Stephen Jardine: A last supper fit for my canine connoisser

Stephen Jardine's much-loved dog Billy dies after rediscovering his love of good food one last time.
Like his owner, Stephen Jardine's late dog Billy was a fan of good foodLike his owner, Stephen Jardine's late dog Billy was a fan of good food
Like his owner, Stephen Jardine's late dog Billy was a fan of good food

In five years writing this column, I’ve never been stuck for a suitable topic. From Horsegate to Gregg Wallace, from GM crops to the implications of Brexit, there is always something pressing in the world of food and drink. But not today.

I sat down to write this column on the day my dog was put to sleep. I can’t face writing about anything else so this is all about him. To do anything else just wouldn’t be right. Before you give up and turn to something less morbid, please stick with me. This will be about food and drink. It might even have a happy ending. Let’s wait and see.

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We got Billy as a puppy 12 years ago. For all those years, people told us he was a fine-looking Westie. Except he wasn’t. He was a cairn terrier, the same breed as the dog in the Wizard of Oz.

We’d never had a dog before so started out with the best of intentions and lots of puppy-training classes. Of course all that went out the window. Billy was stubborn and determined and did what he wanted, especially when it came to food.

From an early age he developed distinctive tastes. A few brands of dried dog food passed the test and were consumed with enthusiasm. However if you bought the wrong type, it would sit neglected in his bowl for days. Occasionally he would walk past and give it a derisory sniff, his tail would then drop and he would saunter on, disappointed but not prepared to lower his standards.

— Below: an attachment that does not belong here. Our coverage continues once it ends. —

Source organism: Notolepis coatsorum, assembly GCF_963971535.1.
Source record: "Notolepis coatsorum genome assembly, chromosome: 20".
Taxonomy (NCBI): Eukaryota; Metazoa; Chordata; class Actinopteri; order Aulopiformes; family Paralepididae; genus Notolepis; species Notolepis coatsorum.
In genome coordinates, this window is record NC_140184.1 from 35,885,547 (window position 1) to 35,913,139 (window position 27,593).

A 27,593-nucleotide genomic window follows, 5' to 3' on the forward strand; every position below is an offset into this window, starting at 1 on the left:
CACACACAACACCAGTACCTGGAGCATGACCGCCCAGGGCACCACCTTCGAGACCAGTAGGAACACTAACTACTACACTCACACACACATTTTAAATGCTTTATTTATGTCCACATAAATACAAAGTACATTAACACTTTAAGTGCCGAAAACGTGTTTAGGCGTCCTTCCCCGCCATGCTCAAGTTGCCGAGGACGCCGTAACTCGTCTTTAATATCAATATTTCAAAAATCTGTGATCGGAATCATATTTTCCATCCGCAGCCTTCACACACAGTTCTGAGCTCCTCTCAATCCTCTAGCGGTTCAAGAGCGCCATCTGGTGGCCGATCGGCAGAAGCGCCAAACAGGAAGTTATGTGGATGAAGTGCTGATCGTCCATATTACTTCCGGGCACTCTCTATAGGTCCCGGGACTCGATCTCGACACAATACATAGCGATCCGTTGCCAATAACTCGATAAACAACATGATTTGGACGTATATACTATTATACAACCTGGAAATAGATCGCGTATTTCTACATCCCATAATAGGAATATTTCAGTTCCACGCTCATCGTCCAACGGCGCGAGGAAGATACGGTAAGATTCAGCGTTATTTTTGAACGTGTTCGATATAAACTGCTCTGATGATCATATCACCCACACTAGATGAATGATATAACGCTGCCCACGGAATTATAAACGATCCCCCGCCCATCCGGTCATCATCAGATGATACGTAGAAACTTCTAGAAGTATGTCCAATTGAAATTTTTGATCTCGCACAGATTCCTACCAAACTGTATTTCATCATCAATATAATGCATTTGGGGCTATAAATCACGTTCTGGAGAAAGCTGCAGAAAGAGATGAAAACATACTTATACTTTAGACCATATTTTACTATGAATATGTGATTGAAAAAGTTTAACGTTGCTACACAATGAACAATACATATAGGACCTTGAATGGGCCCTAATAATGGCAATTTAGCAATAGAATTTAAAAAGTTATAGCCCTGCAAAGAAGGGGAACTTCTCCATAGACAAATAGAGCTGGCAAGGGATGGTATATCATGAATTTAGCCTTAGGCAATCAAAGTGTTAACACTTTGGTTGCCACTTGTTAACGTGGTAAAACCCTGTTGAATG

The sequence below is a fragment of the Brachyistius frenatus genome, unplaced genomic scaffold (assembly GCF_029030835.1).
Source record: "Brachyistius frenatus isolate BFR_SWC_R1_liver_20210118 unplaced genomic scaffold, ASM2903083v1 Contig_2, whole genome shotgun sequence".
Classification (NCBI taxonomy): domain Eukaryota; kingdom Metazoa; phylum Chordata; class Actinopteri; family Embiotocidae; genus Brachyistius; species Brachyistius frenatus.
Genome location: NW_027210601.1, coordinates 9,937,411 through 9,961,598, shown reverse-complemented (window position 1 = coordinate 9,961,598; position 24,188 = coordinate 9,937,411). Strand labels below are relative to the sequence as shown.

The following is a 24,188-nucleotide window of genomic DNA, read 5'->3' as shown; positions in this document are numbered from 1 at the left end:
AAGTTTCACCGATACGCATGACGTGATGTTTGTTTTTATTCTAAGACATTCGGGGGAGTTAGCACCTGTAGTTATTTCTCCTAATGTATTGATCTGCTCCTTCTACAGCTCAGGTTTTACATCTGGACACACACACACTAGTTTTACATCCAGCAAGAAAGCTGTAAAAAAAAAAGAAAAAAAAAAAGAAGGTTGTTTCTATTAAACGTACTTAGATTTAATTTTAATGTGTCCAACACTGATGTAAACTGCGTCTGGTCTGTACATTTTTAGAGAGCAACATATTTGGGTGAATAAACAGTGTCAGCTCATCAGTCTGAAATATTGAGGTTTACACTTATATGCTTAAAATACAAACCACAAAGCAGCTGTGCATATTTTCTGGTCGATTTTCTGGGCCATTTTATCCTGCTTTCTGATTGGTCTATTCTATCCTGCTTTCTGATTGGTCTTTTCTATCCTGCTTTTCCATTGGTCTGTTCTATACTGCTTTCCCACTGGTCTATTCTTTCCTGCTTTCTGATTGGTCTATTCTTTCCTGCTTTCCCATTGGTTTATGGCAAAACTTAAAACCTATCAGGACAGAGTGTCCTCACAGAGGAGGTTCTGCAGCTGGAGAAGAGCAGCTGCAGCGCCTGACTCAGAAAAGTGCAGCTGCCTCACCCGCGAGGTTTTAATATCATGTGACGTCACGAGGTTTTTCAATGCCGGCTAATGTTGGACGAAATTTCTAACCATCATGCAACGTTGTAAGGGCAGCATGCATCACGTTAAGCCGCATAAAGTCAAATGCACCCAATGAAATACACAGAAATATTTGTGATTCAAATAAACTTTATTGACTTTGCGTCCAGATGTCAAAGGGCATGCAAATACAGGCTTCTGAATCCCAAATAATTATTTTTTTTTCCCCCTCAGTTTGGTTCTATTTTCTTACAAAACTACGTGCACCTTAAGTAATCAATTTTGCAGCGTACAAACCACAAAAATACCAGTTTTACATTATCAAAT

He saved his real enthusiasm for what belonged further up the food chain. From an early age, he learned to love what we love. As a puppy Billy was given the tail end of a BBQ sausage and the rest was history. In extremis he would accept dog food as a means of canine survival. But his entire life was dedicated to sourcing and savouring human food.

In the kitchen, he was my constant companion. He was a fan of the cooker because it generated interesting smells. He would sit at my feet willing me to drop anything and everything. The merest morsel was pounced upon and disappeared instantly.

The fridge was also popular. It contained cheese, Billy’s favourite food. With a piece in my hand, Billy would walk at heels for miles. With enough cheese, I’m pretty sure we could have won Crufts. However like us, Billy easily piled on the pounds so it was an occasional treat.

Recognising that, Billy knew his place. The fridge and the cooker were the stuff of dreams but my dog was a realist so concentrated his attention on the bin. He stood guard like a sentry, hoping food bad enough for the bin would be deemed good enough for him. And sometimes it was.

One Christmas he was given turkey, sausages and gravy. It didn’t agree with his tum and he took to his bed for two days without moving much. We thought that might dampen his appetite but within days he was bothering us for stilton.

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Earlier this year he was diagnosed with a tumour and we were told it wouldn’t be long. The vet prescribed steroids and mentioned they might increase his appetite. It was a fitting end for Billy. For the last few months the smell of gravy was enough to send him into a frenzy but in recent weeks even that waned. Food in his bowl would lie untouched. This was it.

The night before our final visit to the vet, we cooked Billy a steak. He ate it like he couldn’t believe his luck and licked his lips for the next hour. They say food and love are linked. I hope so. He loved his last meal and we loved him.

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